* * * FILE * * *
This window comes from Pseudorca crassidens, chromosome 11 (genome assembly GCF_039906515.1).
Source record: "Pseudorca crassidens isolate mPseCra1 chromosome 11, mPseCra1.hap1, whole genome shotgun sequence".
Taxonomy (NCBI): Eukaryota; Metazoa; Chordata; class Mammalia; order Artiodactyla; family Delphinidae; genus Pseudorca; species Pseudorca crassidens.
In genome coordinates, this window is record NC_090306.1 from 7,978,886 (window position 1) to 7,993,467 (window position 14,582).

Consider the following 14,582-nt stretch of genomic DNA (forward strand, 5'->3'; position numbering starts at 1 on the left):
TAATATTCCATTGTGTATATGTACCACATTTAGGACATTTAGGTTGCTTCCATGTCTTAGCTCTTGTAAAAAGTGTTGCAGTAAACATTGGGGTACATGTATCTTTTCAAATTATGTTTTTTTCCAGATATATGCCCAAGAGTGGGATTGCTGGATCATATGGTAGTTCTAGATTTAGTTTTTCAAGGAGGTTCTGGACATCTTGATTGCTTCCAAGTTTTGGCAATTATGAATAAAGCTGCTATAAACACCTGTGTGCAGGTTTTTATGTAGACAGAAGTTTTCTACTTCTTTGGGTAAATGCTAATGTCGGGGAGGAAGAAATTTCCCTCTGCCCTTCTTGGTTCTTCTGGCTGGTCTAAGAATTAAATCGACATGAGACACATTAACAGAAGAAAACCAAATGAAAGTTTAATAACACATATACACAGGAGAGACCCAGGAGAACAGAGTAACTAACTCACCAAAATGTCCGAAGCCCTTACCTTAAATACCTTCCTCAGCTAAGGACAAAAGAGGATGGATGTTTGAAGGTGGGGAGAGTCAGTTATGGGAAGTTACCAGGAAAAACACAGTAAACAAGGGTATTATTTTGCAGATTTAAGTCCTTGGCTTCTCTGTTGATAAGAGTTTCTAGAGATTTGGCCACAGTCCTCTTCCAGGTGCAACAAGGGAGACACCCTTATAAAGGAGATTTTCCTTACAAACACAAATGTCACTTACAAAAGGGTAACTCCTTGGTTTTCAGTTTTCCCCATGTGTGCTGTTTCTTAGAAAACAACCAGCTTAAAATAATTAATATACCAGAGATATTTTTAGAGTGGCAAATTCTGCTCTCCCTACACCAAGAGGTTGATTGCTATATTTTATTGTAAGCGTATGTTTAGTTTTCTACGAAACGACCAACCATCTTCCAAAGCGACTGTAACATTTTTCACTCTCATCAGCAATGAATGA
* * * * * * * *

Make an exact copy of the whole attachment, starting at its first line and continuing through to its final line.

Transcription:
This window comes from Pseudorca crassidens, chromosome 11 (genome assembly GCF_039906515.1).
Source record: "Pseudorca crassidens isolate mPseCra1 chromosome 11, mPseCra1.hap1, whole genome shotgun sequence".
Taxonomy (NCBI): Eukaryota; Metazoa; Chordata; class Mammalia; order Artiodactyla; family Delphinidae; genus Pseudorca; species Pseudorca crassidens.
In genome coordinates, this window is record NC_090306.1 from 7,978,886 (window position 1) to 7,993,467 (window position 14,582).

Consider the following 14,582-nt stretch of genomic DNA (forward strand, 5'->3'; position numbering starts at 1 on the left):
TAATATTCCATTGTGTATATGTACCACATTTAGGACATTTAGGTTGCTTCCATGTCTTAGCTCTTGTAAAAAGTGTTGCAGTAAACATTGGGGTACATGTATCTTTTCAAATTATGTTTTTTTCCAGATATATGCCCAAGAGTGGGATTGCTGGATCATATGGTAGTTCTAGATTTAGTTTTTCAAGGAGGTTCTGGACATCTTGATTGCTTCCAAGTTTTGGCAATTATGAATAAAGCTGCTATAAACACCTGTGTGCAGGTTTTTATGTAGACAGAAGTTTTCTACTTCTTTGGGTAAATGCTAATGTCGGGGAGGAAGAAATTTCCCTCTGCCCTTCTTGGTTCTTCTGGCTGGTCTAAGAATTAAATCGACATGAGACACATTAACAGAAGAAAACCAAATGAAAGTTTAATAACACATATACACAGGAGAGACCCAGGAGAACAGAGTAACTAACTCACCAAAATGTCCGAAGCCCTTACCTTAAATACCTTCCTCAGCTAAGGACAAAAGAGGATGGATGTTTGAAGGTGGGGAGAGTCAGTTATGGGAAGTTACCAGGAAAAACACAGTAAACAAGGGTATTATTTTGCAGATTTAAGTCCTTGGCTTCTCTGTTGATAAGAGTTTCTAGAGATTTGGCCACAGTCCTCTTCCAGGTGCAACAAGGGAGACACCCTTATAAAGGAGATTTTCCTTACAAACACAAATGTCACTTACAAAAGGGTAACTCCTTGGTTTTCAGTTTTCCCCATGTGTGCTGTTTCTTAGAAAACAACCAGCTTAAAATAATTAATATACCAGAGATATTTTTAGAGTGGCAAATTCTGCTCTCCCTACACCAAGAGGTTGATTGCTATATTTTATTGTAAGCGTATGTTTAGTTTTCTACGAAACGACCAACCATCTTCCAAAGCGACTGTAACATTTTTCACTCTCATCAGCAATGAATGA